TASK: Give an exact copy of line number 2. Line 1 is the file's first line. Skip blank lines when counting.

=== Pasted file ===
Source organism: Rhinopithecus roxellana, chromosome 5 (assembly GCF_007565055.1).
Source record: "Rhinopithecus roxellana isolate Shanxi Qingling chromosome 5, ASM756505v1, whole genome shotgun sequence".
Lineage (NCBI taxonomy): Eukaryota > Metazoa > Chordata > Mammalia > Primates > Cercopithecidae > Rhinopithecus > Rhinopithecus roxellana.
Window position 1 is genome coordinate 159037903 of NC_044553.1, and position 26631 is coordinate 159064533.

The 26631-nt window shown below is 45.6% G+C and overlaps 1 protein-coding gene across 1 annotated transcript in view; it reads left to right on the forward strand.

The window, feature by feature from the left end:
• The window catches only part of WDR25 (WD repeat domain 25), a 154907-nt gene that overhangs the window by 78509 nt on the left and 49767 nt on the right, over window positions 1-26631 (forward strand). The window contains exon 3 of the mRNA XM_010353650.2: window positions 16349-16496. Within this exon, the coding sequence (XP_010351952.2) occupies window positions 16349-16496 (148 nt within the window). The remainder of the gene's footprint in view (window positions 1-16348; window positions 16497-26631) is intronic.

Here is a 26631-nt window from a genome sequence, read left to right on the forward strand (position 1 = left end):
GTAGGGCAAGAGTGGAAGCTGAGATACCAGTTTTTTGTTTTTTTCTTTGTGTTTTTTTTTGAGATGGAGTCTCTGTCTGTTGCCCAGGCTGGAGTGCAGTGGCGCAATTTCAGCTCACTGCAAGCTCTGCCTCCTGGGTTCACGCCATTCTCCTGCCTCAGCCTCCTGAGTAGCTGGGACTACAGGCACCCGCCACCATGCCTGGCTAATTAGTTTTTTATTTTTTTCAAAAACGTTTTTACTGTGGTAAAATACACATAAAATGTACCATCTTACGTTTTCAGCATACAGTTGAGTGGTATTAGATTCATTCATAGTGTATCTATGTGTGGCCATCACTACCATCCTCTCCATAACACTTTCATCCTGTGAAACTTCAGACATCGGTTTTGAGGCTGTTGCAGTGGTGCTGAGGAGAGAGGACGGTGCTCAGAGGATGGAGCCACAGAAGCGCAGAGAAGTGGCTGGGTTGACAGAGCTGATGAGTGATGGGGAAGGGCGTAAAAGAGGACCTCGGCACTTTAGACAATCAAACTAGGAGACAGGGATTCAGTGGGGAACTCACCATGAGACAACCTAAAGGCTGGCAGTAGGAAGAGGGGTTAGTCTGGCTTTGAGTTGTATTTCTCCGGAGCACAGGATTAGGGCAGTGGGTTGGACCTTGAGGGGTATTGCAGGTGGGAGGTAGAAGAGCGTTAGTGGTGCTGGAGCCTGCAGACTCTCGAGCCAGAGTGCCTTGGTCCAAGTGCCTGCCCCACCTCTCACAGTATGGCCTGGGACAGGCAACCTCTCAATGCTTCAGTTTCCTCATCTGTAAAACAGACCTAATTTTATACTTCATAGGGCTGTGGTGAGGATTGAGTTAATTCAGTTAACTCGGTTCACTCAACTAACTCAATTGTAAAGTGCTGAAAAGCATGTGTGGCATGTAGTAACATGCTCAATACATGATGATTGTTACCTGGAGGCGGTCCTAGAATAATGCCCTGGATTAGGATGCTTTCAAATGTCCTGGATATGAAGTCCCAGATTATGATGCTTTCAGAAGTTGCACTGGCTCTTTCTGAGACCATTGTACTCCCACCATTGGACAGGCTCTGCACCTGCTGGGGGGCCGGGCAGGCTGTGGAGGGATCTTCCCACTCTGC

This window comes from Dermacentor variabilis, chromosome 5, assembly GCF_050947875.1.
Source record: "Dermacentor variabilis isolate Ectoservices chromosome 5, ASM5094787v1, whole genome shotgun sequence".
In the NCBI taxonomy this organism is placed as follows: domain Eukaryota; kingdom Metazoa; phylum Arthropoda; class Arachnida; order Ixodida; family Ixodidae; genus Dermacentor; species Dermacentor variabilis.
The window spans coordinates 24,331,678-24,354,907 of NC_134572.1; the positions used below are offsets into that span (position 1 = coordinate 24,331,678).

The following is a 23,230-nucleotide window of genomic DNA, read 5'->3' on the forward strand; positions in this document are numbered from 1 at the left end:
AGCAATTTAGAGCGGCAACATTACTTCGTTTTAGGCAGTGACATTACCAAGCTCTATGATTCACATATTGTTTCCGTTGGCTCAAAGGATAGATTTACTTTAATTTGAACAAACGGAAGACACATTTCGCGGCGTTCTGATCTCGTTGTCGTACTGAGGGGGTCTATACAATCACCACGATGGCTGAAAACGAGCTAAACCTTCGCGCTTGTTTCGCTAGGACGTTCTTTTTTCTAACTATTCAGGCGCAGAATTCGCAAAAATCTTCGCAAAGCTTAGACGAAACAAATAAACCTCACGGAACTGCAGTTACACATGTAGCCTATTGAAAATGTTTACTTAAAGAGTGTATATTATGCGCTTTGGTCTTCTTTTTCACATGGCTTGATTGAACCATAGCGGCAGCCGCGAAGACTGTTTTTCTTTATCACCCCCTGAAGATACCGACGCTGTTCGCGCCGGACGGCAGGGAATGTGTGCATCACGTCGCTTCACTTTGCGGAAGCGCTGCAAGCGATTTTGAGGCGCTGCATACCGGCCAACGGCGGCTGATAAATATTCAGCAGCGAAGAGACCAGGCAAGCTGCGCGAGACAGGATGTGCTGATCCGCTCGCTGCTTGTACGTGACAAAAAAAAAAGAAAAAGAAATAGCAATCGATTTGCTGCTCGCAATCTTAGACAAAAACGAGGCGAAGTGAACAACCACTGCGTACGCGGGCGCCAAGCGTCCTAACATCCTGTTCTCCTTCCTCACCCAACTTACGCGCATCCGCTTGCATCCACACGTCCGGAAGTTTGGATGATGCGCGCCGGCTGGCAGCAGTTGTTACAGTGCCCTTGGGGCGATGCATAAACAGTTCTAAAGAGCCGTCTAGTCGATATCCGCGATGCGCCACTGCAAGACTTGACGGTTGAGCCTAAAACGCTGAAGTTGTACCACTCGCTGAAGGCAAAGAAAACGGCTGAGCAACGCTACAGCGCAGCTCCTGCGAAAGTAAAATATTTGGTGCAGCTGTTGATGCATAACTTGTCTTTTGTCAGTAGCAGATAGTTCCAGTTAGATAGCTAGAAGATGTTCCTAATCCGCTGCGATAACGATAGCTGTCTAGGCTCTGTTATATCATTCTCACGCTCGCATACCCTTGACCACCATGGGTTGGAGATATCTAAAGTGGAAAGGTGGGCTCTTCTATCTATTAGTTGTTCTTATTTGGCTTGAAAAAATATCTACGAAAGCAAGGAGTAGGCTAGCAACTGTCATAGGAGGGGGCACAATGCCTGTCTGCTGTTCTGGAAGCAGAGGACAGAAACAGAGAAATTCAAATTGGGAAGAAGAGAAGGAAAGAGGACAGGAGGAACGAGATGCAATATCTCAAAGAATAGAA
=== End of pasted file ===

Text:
Source record: "Rhinopithecus roxellana isolate Shanxi Qingling chromosome 5, ASM756505v1, whole genome shotgun sequence".